Reissue with the latest 2014 DSD remastering. Comes with liner notes. I first became aware of Louis Van Dyke on the "Fond Memories of Frank Rosolino" CD and it became apparent that here was a creative mind with impeccable jazz abilities who was able to play into the sound of whatever environment he chose. This recording could be by a very different musician than heard on the Rosolino album as Van Dyke is able to switch hats and maintain the integrity of whichever he is wearing at the time. What we have here is unusual to say the least: 9 songs by the Beatles performed in 1970 on the Flentrop Organ in the Netherlands Reformed Chuch at Loenen a.d. Vecht.
Time and a Word, released in July 1970 by Atlantic Records, is the second album by the progressive rock band Yes. The group continued to follow their early musical direction of performing original material and cover versions of songs by pop, jazz, and folk artists. An orchestra was used on most of the album's songs; Peter Banks did not support the idea which resulted in him being replaced by Steve Howe after the album was released. Time and a Word became the group's first release to enter the UK chart at #45. It however failed to chart in the US and received mixed reviews from critics. During their UK tour in April 1970, guitarist Peter Banks was fired from the group…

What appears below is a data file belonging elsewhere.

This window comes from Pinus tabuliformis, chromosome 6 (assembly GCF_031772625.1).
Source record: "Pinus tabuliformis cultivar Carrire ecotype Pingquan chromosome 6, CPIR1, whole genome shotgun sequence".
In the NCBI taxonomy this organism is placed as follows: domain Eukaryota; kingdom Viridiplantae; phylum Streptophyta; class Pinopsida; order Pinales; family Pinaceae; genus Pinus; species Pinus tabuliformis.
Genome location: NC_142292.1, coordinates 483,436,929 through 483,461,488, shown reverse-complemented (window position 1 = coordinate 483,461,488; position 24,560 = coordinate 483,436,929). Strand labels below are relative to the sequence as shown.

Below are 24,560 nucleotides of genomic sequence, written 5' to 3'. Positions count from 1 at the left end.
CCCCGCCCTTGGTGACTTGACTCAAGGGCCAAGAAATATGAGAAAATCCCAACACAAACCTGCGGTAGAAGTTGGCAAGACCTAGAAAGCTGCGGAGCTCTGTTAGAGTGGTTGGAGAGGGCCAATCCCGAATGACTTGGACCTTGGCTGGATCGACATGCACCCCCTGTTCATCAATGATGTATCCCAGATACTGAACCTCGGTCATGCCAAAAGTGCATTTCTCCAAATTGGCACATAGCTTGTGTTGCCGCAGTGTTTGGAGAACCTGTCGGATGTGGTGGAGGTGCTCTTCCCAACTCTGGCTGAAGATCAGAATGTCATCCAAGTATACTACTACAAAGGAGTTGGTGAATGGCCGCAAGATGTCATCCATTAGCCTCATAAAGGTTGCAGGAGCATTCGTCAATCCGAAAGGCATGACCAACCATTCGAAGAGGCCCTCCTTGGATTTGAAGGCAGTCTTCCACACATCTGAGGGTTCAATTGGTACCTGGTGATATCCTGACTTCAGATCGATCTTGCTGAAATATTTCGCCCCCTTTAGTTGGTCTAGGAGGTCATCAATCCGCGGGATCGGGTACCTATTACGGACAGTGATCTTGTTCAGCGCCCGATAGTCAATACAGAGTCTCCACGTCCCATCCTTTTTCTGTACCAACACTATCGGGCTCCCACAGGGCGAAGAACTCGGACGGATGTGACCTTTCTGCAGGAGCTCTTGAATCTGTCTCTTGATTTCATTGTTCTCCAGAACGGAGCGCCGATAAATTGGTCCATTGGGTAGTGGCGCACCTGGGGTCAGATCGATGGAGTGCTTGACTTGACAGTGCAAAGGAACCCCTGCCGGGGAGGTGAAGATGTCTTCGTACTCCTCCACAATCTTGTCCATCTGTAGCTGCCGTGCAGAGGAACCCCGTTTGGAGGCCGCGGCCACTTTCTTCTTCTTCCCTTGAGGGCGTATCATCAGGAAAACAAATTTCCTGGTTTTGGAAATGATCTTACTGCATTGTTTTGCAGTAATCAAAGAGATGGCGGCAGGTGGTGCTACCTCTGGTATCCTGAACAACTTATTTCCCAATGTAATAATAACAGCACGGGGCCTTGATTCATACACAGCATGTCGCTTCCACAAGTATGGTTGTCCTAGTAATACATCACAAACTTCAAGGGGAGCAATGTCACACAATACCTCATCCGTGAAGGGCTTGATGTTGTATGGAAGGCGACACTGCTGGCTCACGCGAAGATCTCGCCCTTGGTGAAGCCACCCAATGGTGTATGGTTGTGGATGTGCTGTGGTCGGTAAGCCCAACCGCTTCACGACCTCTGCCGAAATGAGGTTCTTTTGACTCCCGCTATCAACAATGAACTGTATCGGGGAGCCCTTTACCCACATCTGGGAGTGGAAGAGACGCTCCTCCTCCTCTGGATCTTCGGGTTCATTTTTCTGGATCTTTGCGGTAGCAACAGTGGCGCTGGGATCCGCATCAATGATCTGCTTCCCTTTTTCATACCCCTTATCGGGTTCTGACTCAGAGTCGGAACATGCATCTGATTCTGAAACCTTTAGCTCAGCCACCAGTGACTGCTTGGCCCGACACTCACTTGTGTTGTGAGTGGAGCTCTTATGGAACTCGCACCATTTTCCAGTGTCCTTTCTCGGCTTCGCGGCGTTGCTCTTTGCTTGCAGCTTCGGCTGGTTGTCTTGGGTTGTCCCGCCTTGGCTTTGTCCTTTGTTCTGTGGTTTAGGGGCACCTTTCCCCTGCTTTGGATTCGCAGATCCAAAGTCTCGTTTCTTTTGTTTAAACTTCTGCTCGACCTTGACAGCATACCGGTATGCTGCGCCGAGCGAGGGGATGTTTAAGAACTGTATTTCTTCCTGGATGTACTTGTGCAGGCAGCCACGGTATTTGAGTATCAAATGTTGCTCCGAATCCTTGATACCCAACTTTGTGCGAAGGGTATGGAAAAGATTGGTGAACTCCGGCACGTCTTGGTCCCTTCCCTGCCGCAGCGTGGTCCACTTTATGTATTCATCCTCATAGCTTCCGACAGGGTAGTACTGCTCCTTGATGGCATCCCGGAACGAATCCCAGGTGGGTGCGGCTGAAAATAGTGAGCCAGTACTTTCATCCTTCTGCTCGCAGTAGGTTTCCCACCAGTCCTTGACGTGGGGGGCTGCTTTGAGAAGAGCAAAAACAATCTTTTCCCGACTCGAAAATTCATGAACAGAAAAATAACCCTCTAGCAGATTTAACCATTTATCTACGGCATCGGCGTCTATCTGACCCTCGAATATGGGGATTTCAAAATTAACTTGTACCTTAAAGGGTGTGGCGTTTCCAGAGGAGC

Features 24 bit remastering and comes with a mini-description. Altoist Phil Woods' European Rhythm Machine was the most adventurous group he ever led, bordering on the avant-garde at times. The 1970 version (which includes pianist Gordon Beck, bassist Henri Texier and drummer Daniel Humair) is showcased on this 1986 reissue performing two group originals, Victor Feldman's "Joshua" and "Freedom Jazz Dance."
Reissue with the latest remastering. Comes with liner notes. A pivotal record in the career of this brilliant Japanese saxophonist – a set recorded in New York with a trio players from the American scene – done in a style that's even more freewheeling than most of Sadao Watanabe's previous work! Watanabe had always worked with unusual tones and phrasing from the start – but this album has him really stretching out on long long tracks – working on both soprano sax and flute, with Chick Corea on acoustic and electric piano, Miroslav Vitous on bass, and Jack DeJohnette on drums! The title track is an open-ended jam that takes up all of side one – and Watanabe balances things out with a bit of lyricism from time to time, showing him to be as rich in conception as the regular sort of reed players who might have worked with a trio like this.
Rufus Thomas' first album following Stax's break from the Atlantic had "Do the Funky Chicken" as its centerpiece, so the emphasis upon good-humored dance tunes was unsurprising. There were some weird moments, particularly the down-and-bestial seven-minute update of "Sixty Minute Man" (on which Rufus sounds like he's singing in tongues), a remake of "Bear Cat," and a two-part version of "Old McDonald Had a Farm."